Sunday, January 01, 2012
Night Rounds, by Helene Tursten
After a protracted gap, SoHo Crime has begun issuing more of the novels in Helene Tursten's Swedish crime series featuring detective Irene Huss of Göteborg. The TV series based on the novels, produced for Swedish television but made available with English subtitles by the independent public television station MhZnetworks in the U.S., has run past the previously published Huss novels, so that in fact I had see the film of Night Rounds before I had access to Laura Wideburg's translation, forthcoming next month from SoHo.
Reading the book after seeing the movie was quite interesting. The TV version accented some aspects of the story (a ghost story, though fairly prominent in the text, is highlighted by its visual presentation in the film). Some of the changes veer toward TV cliche and because of that, I'd recommend the novel over the movie, if you have to choose. There are several more cops in the team in the original book, giving some opportunities for interactions (positive and negative) not possible with the more limited crew in the film (though the characters that do survive the transition are very true to their literary forebears).
Two plot elements central to the story were changed, though. One takes a passing attraction that Irene feels toward one character, a doctor who is also the owner of the hospital where first one nurse and then another is found dead, and turns the attraction into an almost-affair that I found untrue to Irene's character even before reading the book.
The other big change is in a backstory that, in the film, combines the history of that doctor with that of a homeless woman, transforming these threads of the tale into a new character in the film, a mentally challenged caretaker at the hospital. The change lessens the impact of the doctor in the story, leaving him to be mostly a failed administrator and a womanizer rather than a more interesting figure. There's also a denoument in the film that transforms a believable struggle in the doctor's home in the book into a melodramatic scene in the spooky hospital attic in the movie.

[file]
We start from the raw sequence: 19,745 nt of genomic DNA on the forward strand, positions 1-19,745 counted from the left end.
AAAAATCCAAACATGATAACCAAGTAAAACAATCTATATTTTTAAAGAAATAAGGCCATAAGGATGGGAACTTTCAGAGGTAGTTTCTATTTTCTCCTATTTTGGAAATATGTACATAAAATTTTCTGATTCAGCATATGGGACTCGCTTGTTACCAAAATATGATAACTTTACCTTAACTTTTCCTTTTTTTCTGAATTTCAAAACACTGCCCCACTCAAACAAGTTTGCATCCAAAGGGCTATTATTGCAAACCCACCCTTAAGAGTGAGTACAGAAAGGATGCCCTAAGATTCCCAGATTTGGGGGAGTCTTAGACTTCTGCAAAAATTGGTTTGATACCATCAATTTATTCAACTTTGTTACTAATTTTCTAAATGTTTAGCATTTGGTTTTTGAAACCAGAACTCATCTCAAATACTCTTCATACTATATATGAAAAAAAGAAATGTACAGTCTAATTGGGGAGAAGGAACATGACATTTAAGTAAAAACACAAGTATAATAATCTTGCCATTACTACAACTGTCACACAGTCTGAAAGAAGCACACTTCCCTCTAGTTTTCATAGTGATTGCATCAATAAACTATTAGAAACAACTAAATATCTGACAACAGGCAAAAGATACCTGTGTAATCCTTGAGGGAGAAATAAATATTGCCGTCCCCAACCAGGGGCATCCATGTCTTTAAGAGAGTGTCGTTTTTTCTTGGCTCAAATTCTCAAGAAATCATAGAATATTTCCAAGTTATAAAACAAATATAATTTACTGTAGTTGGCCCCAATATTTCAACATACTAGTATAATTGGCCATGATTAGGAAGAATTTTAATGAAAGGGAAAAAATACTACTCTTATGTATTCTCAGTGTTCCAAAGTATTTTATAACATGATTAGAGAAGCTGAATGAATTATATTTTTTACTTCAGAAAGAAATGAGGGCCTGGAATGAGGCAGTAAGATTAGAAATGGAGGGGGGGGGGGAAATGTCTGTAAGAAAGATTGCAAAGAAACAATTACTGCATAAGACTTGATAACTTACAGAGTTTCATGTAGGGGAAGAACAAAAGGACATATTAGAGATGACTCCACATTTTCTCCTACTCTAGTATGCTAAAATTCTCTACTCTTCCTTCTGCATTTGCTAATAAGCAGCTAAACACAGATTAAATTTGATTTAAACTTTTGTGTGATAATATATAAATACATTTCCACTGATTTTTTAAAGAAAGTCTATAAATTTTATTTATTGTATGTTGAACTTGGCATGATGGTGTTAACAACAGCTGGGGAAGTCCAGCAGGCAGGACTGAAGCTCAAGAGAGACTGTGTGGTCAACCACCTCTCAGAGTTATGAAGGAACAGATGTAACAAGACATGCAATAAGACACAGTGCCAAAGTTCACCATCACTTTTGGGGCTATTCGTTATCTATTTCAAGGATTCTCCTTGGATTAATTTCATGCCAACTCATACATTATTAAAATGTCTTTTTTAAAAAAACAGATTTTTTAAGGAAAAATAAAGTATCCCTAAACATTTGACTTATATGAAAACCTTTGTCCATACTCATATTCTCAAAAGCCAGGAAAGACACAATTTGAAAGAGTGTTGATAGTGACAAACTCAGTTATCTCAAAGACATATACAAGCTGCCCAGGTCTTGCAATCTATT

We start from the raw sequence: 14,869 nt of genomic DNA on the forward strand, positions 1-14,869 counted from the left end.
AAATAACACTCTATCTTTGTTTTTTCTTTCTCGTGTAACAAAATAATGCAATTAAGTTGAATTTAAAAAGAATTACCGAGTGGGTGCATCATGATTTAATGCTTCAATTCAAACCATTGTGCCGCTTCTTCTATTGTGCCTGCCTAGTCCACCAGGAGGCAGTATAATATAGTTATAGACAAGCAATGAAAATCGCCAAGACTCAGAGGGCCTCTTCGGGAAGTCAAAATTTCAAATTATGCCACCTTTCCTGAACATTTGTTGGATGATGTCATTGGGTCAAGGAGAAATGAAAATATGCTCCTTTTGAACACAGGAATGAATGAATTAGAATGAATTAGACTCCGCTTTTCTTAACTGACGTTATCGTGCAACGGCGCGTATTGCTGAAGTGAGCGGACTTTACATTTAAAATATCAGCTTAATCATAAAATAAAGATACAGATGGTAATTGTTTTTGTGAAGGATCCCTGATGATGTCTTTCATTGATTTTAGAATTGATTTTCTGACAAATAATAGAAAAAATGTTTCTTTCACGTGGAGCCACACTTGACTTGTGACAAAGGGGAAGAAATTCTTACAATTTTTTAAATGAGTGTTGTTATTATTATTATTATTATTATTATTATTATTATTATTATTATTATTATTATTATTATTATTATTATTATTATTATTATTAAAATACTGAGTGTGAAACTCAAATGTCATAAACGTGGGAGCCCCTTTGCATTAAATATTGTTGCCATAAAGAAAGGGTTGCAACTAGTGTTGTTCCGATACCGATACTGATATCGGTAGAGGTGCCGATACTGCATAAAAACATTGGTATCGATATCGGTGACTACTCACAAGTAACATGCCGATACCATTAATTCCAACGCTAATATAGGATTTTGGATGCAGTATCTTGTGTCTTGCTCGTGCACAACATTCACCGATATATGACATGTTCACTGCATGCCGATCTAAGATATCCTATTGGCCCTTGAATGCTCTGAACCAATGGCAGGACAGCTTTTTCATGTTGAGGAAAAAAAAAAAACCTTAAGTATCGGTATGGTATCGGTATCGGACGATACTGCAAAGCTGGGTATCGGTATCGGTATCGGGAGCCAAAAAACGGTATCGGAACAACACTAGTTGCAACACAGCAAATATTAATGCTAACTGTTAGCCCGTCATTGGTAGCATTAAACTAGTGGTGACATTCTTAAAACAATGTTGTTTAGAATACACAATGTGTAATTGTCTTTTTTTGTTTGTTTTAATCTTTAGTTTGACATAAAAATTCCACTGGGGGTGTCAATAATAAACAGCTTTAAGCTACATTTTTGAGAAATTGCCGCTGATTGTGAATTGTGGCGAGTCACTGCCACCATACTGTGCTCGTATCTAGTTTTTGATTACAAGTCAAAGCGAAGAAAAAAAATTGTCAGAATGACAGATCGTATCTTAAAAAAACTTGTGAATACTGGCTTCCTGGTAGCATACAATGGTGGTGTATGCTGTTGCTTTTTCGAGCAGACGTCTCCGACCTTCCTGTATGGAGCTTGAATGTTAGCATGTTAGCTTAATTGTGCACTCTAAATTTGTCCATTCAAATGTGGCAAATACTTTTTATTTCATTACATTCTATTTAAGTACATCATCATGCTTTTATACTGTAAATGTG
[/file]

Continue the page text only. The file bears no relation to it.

Back to the book itself, though: Night Rounds takes advantage of the author's medical background to create an interesting scenario around a private hospital, giving an interesting window onto the Swedish medical system and class structure. The plot closely follows the police procedural format, mostly but not totally focused on Irene, with a sidetrack regarding the detective's family (a chef-husband and two twin, but seemingly not identical, daughters) that's interesting in itself and gives the author the opportunity to show another (not totally honest or legal) side to Irene's character.
The Huss series was one of the earliest of the Swedish crime series to appear in English, thanks to SoHo, and the publisher deserves praise for continuing to translate Huss's novels. Night Rounds shares a supernatural aspect with another Swedish writer, Johan Theorin, but with a lighter and more urban flavor that is less spooky but more contemporary (not a slam on either author, just a different approach).